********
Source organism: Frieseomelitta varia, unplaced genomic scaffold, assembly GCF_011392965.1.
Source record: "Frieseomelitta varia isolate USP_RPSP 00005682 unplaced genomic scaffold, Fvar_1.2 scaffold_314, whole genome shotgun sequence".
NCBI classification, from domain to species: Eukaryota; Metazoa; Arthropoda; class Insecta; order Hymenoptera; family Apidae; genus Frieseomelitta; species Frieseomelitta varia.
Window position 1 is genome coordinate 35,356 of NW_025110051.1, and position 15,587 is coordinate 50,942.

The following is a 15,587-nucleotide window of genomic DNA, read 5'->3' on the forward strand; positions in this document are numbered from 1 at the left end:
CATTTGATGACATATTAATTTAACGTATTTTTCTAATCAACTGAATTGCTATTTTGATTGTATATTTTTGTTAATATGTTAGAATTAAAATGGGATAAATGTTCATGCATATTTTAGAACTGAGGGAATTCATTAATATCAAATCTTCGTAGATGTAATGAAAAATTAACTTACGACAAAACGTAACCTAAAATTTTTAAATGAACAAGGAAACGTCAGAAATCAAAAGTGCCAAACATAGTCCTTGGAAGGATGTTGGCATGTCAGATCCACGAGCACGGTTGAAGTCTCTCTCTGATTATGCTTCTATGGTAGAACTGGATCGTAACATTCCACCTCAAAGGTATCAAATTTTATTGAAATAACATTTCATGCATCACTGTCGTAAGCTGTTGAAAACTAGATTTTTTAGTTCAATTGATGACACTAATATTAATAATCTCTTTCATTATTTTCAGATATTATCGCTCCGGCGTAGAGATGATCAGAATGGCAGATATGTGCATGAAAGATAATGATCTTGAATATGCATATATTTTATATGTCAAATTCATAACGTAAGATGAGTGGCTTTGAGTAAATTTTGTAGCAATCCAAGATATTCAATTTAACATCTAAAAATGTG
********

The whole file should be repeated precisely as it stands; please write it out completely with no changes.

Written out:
Source organism: Frieseomelitta varia, unplaced genomic scaffold, assembly GCF_011392965.1.
Source record: "Frieseomelitta varia isolate USP_RPSP 00005682 unplaced genomic scaffold, Fvar_1.2 scaffold_314, whole genome shotgun sequence".
NCBI classification, from domain to species: Eukaryota; Metazoa; Arthropoda; class Insecta; order Hymenoptera; family Apidae; genus Frieseomelitta; species Frieseomelitta varia.
Window position 1 is genome coordinate 35,356 of NW_025110051.1, and position 15,587 is coordinate 50,942.

The following is a 15,587-nucleotide window of genomic DNA, read 5'->3' on the forward strand; positions in this document are numbered from 1 at the left end:
CATTTGATGACATATTAATTTAACGTATTTTTCTAATCAACTGAATTGCTATTTTGATTGTATATTTTTGTTAATATGTTAGAATTAAAATGGGATAAATGTTCATGCATATTTTAGAACTGAGGGAATTCATTAATATCAAATCTTCGTAGATGTAATGAAAAATTAACTTACGACAAAACGTAACCTAAAATTTTTAAATGAACAAGGAAACGTCAGAAATCAAAAGTGCCAAACATAGTCCTTGGAAGGATGTTGGCATGTCAGATCCACGAGCACGGTTGAAGTCTCTCTCTGATTATGCTTCTATGGTAGAACTGGATCGTAACATTCCACCTCAAAGGTATCAAATTTTATTGAAATAACATTTCATGCATCACTGTCGTAAGCTGTTGAAAACTAGATTTTTTAGTTCAATTGATGACACTAATATTAATAATCTCTTTCATTATTTTCAGATATTATCGCTCCGGCGTAGAGATGATCAGAATGGCAGATATGTGCATGAAAGATAATGATCTTGAATATGCATATATTTTATATGTCAAATTCATAACGTAAGATGAGTGGCTTTGAGTAAATTTTGTAGCAATCCAAGATATTCAATTTAACATCTAAAAATGTG